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U.S. Protesters Target Russian Classical Music Stars Over Ukraine Conflict

Russian soprano Anna Netrebko (left) and conductor Valery Gergiev (right) have come under fire for their support of the Kremlin's stance on Ukraine.
Russian soprano Anna Netrebko (left) and conductor Valery Gergiev (right) have come under fire for their support of the Kremlin's stance on Ukraine.

WASHINGTON -- When Russian classical music titans Valery Gergiev and Anna Netrebko take the stage in New York City this month, pro-Ukrainian protesters vow they'll be waiting for them.

The activists are targeting U.S. performances by Gergiev slated to open this week over the conductor's support for Russia's annexation of Crimea, as well as by Netrebko, a world-renowned opera soprano, in response to her public appearance with a Ukrainian separatist leader.

"We want to make sure that when these artists show up in the West, that the public is well aware of what they've been doing," Julia Khodor Beloborodov, founder of a group called Arts Against Aggression, told RFE/RL.

Khodor Beloborodov, 40, says the protests will include picketing and a "surprise" as the Gergiev-led Mariinsky Theater kicks off its two-week residency at the Brooklyn Academy of Music (BAM) on January 14 with a performance of Rodion Shchedrin's The Enchanted Wanderer.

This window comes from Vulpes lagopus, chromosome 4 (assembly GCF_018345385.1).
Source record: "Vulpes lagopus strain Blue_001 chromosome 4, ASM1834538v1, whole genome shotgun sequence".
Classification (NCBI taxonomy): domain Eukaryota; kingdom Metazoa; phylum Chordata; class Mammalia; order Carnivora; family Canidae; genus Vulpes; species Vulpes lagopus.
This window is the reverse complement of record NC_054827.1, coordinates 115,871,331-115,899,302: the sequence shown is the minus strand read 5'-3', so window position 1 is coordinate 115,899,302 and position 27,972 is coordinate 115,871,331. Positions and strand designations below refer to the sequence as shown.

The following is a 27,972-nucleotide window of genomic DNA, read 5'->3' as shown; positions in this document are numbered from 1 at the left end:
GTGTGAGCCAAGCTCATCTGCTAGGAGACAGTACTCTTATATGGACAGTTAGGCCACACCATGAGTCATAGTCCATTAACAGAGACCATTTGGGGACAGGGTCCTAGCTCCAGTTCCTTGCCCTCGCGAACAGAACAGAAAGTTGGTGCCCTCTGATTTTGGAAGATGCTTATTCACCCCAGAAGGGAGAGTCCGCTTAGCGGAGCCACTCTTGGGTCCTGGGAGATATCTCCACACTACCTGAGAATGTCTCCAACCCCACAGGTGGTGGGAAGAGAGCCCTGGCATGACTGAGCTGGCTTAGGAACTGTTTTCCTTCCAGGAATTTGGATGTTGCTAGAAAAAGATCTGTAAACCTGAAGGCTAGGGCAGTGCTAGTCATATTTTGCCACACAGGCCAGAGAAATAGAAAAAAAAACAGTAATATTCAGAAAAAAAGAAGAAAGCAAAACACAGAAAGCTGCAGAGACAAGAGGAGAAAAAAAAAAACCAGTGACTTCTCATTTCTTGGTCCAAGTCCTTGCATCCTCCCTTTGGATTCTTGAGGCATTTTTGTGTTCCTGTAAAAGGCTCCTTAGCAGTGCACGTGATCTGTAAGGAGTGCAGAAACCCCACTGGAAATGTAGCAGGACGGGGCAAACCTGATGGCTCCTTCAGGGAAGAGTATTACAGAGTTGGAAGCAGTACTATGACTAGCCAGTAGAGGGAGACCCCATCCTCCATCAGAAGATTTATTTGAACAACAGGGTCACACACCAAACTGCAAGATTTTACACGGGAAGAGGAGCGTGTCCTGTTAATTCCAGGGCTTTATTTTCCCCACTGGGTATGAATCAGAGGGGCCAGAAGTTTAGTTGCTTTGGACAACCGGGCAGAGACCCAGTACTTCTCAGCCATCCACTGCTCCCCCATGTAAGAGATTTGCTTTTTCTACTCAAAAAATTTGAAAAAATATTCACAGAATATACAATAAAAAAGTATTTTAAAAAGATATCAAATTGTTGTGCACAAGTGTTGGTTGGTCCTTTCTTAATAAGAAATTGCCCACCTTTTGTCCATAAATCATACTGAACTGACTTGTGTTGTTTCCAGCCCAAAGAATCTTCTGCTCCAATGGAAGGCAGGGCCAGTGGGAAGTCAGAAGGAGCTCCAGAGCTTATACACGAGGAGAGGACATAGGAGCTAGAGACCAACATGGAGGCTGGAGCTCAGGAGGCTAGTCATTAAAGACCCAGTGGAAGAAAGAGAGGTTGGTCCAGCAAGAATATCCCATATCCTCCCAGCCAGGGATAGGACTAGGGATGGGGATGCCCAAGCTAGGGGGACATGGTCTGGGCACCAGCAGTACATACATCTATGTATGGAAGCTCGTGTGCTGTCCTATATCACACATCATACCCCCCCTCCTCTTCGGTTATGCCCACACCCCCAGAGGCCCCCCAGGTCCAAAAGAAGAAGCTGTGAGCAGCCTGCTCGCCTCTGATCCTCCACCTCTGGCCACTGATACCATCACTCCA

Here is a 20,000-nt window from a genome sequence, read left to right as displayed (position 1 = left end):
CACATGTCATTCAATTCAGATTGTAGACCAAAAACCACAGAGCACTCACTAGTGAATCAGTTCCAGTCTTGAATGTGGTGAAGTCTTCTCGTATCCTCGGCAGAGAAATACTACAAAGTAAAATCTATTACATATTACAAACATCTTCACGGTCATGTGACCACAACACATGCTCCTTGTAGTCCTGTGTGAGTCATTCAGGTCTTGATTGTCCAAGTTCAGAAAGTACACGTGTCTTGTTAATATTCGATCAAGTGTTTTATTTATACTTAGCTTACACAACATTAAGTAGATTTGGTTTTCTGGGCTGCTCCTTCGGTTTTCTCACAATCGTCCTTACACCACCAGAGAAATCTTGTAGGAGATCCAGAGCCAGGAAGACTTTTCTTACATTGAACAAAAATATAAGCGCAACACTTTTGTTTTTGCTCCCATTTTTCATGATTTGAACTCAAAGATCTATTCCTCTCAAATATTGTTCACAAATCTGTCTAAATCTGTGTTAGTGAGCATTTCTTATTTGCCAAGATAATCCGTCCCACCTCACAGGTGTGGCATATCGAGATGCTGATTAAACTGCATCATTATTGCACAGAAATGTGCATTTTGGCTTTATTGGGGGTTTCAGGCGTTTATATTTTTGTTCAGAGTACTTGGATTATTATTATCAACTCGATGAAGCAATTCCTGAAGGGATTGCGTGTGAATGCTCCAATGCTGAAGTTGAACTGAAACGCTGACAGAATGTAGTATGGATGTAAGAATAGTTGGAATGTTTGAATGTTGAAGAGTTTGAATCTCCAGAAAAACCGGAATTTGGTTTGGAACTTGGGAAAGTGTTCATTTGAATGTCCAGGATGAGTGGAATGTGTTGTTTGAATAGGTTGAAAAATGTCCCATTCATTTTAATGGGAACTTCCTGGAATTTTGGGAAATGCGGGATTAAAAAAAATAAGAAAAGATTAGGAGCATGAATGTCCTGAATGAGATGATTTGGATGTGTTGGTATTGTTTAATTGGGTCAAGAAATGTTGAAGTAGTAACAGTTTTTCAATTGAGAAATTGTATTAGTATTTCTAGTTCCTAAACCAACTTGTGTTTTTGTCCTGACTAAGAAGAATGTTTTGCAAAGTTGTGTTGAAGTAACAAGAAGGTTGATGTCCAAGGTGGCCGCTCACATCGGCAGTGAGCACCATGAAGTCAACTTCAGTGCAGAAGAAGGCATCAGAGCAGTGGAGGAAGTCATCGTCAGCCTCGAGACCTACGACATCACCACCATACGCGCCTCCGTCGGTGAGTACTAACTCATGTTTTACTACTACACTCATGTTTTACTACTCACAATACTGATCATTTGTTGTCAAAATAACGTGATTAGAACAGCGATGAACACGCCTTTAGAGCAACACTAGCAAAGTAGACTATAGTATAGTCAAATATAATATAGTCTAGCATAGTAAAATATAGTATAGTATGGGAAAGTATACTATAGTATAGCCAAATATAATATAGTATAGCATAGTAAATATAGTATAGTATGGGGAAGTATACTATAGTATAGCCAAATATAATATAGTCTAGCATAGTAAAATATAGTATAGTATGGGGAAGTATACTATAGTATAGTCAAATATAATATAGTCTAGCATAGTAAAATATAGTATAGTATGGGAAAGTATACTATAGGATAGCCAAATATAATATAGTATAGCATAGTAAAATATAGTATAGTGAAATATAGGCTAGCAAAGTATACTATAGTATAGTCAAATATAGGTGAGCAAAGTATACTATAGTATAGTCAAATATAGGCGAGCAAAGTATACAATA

The demonstrations come in response to Gergiev's decision last year to sign an open letter published by Russia's culture ministry expressing "firm" support for the Kremlin's actions in Ukraine.

"We would like to educate people that Gergiev is one of the musicians who signed this famous letter because many people don't know about his position," said Valentina Bardakova, 38, a New York-based elementary school teacher who is helping to organize the protests.

More than 100 people have said on a Facebook page dedicated to the campaign that they will attend the January 14 protest at BAM, and Khodor Beloborodov said organizers are hoping that each performance at the academy will draw a few dozen demonstrators.

"We are planning to be there for all or most of the performances," said the Boston-based Khodor Beloborodov, a native of Kyiv whose family immigrated to the United States in 1990.

A majority of UN members do not recognize Russia's annexation of Crimea in March, while Ukrainian, U.S. and EU officials accuse the Kremlin of supporting separatists fighting in eastern Ukraine -- a charge Moscow denies.

The UN says fighting between Ukrainian forces and pro-Russian separatists has left more than 4,600 dead in eastern Ukraine since the armed conflict erupted there in April.

The Soprano And The Separatist

Activists also plan to demonstrate at performances later this month at the Metropolitan Opera in New York City, where Netrebko is set to star in the Gergiev-conducted Tchaikovsky opera Iolanta.

Netrebko, who supported Putin during his 2012 election campaign, came under fire from critics last month after appearing in public together with Oleg Tsaryov, a leader of pro-Russian separatists fighting in Ukraine.